This is probably the most common of the dowel rod alternatives. When you mount a weaving you are creating a little environment for it. Think about the material you are mounting it on (wood, canvas, mat board) and how it relates to the weaving itself.
Is there a way you can make it interact with it’s environment? If you paint the board or canvas it’s on, does that take away or add to your weaving?
There are a few different ways you could mount your weaving.
If you are using a canvas, you can wrap your weaving around the canvas and staple it to the back. You could also center your weaving on the canvas and attach it by sewing it onto the surface.
Thinking about using wood? You could drill holes in the wood to attach the weaving with thread.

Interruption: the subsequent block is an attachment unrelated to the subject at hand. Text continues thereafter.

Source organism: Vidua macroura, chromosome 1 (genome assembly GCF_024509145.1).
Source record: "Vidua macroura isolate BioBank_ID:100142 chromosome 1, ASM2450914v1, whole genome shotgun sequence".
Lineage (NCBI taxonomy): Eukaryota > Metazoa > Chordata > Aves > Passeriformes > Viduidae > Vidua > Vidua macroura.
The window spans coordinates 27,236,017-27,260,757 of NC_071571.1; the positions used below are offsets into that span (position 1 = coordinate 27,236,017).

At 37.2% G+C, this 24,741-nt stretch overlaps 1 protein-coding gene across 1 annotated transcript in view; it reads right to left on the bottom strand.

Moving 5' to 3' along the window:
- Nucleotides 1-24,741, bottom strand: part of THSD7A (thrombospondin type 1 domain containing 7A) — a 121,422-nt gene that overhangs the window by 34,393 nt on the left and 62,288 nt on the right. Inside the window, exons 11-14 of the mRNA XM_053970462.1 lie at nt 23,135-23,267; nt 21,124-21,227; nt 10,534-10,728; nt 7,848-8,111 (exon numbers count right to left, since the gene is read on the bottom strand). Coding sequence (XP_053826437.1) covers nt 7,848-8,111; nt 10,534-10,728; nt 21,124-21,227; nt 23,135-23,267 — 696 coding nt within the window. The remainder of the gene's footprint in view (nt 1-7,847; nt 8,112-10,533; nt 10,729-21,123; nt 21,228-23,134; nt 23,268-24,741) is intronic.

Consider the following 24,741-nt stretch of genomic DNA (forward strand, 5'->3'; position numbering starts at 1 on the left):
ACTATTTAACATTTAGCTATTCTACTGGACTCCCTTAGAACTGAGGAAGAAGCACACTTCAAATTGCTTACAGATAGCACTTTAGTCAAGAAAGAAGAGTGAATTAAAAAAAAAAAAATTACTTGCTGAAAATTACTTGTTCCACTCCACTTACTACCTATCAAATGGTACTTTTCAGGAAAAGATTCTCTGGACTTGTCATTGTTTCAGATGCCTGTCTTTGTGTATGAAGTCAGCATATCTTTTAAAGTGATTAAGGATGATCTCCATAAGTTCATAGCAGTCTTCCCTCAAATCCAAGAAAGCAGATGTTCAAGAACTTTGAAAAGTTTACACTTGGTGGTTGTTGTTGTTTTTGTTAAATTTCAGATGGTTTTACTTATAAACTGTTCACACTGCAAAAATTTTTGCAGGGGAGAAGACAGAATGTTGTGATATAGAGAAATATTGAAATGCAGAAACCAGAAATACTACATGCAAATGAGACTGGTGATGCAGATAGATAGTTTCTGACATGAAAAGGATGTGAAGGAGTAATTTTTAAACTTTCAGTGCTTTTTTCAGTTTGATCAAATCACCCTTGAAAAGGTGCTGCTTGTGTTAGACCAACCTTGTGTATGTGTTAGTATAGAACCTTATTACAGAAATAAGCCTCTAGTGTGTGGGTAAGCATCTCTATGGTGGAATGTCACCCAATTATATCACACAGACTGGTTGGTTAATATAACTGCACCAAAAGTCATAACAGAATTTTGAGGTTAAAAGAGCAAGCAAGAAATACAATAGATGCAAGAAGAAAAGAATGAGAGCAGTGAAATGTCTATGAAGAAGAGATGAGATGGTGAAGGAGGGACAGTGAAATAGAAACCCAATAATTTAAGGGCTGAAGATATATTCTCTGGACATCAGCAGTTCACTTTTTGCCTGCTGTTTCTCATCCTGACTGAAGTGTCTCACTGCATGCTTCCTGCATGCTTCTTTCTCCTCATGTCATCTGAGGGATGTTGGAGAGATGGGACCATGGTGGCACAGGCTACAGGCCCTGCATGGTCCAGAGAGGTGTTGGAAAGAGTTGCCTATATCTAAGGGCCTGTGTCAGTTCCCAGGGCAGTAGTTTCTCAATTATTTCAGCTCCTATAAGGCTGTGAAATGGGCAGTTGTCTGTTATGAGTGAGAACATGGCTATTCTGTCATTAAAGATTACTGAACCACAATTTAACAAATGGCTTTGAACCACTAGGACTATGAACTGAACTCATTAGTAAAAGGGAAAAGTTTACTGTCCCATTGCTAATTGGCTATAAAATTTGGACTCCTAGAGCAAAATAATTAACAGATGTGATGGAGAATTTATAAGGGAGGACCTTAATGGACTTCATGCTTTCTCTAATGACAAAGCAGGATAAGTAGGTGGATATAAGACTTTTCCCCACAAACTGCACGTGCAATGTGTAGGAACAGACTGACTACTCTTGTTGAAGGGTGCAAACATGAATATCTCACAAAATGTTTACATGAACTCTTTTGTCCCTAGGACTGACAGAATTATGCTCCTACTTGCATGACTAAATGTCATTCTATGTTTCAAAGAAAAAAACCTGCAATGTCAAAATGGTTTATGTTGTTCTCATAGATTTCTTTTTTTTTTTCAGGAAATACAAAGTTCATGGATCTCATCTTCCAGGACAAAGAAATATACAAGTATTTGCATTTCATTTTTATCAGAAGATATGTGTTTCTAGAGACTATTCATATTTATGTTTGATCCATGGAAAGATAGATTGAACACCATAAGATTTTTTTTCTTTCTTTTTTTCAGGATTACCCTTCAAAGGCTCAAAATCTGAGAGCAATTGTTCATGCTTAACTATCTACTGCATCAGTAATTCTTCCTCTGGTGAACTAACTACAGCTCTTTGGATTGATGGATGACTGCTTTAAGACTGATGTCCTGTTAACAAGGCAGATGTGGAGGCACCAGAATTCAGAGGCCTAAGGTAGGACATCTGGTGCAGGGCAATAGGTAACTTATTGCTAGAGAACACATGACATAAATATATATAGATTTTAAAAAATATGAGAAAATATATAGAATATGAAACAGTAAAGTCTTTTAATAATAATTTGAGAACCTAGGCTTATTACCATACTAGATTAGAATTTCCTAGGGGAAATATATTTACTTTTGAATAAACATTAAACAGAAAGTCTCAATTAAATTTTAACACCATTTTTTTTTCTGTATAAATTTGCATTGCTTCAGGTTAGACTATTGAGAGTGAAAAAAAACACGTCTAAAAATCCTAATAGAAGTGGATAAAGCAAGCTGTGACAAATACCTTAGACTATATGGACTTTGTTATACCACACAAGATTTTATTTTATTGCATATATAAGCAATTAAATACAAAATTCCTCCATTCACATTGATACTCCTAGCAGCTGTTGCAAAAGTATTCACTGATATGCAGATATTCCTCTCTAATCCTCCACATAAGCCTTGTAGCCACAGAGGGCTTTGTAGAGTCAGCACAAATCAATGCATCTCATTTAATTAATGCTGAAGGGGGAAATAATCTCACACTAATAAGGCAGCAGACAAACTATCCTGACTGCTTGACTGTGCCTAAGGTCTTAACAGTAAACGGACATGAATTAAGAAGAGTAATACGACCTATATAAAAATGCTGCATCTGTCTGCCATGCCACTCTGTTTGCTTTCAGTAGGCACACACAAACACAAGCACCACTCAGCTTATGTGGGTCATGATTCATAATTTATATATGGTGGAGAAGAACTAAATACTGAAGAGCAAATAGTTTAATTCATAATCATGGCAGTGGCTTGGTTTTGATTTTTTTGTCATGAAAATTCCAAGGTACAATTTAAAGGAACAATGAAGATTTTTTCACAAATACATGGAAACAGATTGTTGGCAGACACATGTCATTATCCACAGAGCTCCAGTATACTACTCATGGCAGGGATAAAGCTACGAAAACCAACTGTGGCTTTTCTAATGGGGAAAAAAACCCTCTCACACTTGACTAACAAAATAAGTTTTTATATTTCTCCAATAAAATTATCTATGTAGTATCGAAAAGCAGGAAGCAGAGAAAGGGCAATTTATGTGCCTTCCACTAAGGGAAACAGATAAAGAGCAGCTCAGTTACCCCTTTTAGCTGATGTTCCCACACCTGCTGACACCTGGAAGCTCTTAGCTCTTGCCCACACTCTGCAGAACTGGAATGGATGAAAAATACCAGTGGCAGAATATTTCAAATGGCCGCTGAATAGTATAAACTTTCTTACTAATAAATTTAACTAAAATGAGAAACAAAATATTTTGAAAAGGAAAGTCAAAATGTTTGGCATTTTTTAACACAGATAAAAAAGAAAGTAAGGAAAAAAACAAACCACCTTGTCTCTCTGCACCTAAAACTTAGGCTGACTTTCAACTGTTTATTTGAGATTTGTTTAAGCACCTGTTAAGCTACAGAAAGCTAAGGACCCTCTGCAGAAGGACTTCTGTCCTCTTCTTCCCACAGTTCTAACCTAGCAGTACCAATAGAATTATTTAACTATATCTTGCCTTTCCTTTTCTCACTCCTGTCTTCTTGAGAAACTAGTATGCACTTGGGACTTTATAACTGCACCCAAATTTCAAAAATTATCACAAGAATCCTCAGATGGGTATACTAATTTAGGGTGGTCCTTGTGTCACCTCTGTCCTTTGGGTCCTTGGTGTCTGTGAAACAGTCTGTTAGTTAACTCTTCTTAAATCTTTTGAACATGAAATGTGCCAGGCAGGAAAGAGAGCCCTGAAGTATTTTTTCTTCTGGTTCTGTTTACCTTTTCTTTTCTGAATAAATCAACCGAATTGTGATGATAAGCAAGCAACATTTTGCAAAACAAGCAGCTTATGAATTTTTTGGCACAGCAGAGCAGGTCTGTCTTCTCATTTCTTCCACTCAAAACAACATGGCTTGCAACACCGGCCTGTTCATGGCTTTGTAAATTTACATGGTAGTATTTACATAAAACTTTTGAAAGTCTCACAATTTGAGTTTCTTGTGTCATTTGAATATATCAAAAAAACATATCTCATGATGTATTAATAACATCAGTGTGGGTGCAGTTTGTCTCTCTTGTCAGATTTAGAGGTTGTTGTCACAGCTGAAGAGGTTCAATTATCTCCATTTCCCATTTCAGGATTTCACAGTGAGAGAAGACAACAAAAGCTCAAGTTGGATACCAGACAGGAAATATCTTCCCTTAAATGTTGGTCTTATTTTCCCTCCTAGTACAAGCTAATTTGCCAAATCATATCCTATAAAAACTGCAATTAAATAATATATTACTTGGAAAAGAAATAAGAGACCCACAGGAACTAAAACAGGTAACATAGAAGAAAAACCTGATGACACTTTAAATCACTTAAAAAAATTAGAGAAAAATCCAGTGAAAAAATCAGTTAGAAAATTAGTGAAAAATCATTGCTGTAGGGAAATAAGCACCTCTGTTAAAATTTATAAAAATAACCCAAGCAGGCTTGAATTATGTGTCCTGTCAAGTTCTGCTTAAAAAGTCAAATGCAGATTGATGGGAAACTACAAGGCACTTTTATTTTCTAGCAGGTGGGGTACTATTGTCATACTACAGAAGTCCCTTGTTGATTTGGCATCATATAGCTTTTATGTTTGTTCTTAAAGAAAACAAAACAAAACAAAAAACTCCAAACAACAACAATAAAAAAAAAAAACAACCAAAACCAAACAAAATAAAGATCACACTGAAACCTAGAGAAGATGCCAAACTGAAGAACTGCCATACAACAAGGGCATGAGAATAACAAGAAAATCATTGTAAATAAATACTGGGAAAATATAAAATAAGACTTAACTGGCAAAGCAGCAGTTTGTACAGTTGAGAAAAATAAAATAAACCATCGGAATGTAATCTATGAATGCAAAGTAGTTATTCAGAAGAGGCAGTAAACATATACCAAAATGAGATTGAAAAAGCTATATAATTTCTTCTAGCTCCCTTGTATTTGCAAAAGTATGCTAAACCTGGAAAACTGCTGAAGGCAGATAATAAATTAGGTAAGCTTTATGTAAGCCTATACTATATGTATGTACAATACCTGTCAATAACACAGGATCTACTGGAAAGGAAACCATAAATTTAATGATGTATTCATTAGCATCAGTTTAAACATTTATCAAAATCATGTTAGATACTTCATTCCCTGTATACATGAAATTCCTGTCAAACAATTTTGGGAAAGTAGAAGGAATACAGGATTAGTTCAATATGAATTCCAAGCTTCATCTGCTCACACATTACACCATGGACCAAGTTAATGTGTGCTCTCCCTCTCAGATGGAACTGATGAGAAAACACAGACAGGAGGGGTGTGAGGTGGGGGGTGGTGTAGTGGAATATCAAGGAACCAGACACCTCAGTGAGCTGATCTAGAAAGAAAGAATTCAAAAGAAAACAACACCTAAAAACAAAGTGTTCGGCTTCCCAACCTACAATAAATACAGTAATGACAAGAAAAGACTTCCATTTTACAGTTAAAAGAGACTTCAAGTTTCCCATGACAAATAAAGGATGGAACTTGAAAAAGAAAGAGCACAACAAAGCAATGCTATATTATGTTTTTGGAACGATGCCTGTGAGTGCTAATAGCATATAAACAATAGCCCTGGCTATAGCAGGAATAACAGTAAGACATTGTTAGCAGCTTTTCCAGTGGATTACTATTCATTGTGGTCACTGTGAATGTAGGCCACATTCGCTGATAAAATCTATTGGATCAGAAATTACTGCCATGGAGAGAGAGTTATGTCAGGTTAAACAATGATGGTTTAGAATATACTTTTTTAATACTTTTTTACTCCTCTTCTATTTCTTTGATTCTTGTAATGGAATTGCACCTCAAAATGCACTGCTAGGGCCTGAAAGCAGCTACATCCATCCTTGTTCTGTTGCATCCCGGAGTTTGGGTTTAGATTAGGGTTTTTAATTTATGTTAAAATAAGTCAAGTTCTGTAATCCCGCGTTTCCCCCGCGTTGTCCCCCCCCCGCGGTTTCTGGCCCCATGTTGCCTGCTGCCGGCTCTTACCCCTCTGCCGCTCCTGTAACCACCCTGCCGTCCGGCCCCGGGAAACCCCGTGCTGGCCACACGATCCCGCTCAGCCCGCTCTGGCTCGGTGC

The same goes for using mat board. Poke some holes in it so you can sew the weaving to the board itself.
Take the previous idea and go one step further for your weaving.
Make sure to choose a frame that enhances the weaving and it’s ideas. You don’t want to overpower it with an incredibly ornate design or intense colors… unless that’s what you’re going for.
You can frame it yourself or take it to a professional frame shop. If you take it to a shop, they should be able to help you pick out the best frame for your weaving.
Using a frame for your weaving makes it especially easy to hang. Most everybody and definitely every gallery knows how to hang a traditional frame so you don’t have to worry about complicated hanging instructions. If you are looking for the most universal hanging method that this is it!